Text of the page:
Apart from the castle cistern and the natural water-springs in the various bastides away from the village, the supply of water to the village has long been a problem.
The oldest known fountain is that of Les Vésians, which was 800m from the village and 120m below. Work was regularly carried out on it until about 1721 when it dried up. It was then replaced by the arched fountain of Arénier which the community maintained regularly throughout the 18th and 19th centuries. It is pleasantly shaded by a lime tree planted there in 1890.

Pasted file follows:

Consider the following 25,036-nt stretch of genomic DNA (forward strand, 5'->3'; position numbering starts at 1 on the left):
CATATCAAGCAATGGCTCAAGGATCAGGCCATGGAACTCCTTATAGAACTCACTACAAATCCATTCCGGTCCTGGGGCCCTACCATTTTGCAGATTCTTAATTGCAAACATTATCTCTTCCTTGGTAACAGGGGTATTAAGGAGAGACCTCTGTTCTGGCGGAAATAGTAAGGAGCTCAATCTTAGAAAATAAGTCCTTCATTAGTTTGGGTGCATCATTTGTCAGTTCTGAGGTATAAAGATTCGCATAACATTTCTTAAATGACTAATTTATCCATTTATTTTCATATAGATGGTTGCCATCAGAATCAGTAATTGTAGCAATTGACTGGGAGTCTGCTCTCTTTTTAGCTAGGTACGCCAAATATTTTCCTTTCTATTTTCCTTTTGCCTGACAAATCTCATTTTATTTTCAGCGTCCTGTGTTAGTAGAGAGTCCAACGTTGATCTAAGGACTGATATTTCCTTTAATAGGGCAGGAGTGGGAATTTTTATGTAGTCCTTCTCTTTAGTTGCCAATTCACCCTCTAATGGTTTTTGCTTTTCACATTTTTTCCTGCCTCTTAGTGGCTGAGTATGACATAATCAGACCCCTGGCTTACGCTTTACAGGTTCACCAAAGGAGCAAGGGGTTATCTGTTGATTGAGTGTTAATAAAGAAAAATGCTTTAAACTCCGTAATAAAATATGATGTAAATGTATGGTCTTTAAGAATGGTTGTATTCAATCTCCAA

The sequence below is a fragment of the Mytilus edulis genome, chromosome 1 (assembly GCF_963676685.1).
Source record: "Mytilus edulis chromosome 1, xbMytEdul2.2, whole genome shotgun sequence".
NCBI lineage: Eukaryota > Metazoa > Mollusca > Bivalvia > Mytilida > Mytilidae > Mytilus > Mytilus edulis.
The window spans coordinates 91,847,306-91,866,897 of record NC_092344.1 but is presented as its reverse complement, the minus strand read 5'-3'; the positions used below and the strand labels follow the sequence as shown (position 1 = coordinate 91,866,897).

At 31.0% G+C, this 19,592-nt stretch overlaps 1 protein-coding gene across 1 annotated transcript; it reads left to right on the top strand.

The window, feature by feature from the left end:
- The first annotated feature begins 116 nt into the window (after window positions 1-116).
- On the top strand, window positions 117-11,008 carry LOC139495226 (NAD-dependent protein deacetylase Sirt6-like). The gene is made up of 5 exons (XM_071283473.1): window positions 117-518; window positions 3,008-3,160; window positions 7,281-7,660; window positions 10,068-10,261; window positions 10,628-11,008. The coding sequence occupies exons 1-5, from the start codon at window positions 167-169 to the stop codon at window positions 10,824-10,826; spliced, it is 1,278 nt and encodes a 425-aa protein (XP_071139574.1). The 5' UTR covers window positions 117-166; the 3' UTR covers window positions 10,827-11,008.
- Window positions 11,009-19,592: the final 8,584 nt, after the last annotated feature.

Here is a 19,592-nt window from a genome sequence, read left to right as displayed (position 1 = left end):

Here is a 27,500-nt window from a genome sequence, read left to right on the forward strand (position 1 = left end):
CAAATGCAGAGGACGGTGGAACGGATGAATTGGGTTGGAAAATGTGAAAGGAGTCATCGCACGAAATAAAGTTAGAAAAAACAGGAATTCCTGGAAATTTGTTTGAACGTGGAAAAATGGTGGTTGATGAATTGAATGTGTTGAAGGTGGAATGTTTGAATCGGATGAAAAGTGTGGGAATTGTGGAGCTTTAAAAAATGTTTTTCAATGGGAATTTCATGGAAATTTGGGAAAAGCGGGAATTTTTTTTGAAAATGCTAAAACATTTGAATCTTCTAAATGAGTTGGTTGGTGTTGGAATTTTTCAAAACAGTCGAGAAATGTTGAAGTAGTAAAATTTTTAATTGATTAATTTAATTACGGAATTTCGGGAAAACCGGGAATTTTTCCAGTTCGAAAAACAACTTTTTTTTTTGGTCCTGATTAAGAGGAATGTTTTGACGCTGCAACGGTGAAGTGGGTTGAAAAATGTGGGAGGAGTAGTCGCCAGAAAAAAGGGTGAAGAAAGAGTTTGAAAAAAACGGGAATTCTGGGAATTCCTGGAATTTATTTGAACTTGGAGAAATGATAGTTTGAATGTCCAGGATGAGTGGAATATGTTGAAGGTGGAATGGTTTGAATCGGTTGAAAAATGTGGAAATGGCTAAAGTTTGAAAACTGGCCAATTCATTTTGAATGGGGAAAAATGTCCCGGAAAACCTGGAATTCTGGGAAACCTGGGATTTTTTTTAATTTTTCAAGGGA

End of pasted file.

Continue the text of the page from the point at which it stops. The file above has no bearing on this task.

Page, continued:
However, its location, some 300m from the village, led the inhabitants to look for a new supply 200 years after it was put into service.
Around 1920, a vein of water was sought that could flow naturally to the village, and was therefore located a little higher than it.
A geologist, as well as a "dowser" (or water-diviner), Wilfried Kilian, from the University of Grenoble discovered one.
A 60m long shaft-passage was dug to 15m below the surface. The work lasted 4 months, with concrete being poured as it progressed. The work was completed in 1925. A slightly sloping pipe, buried under the road, brought the water to the washhouse which was inaugurated in 1928.
Since 1966, the houses have been supplied by a pumping system drawing water from the Cougourdane natural water-spring.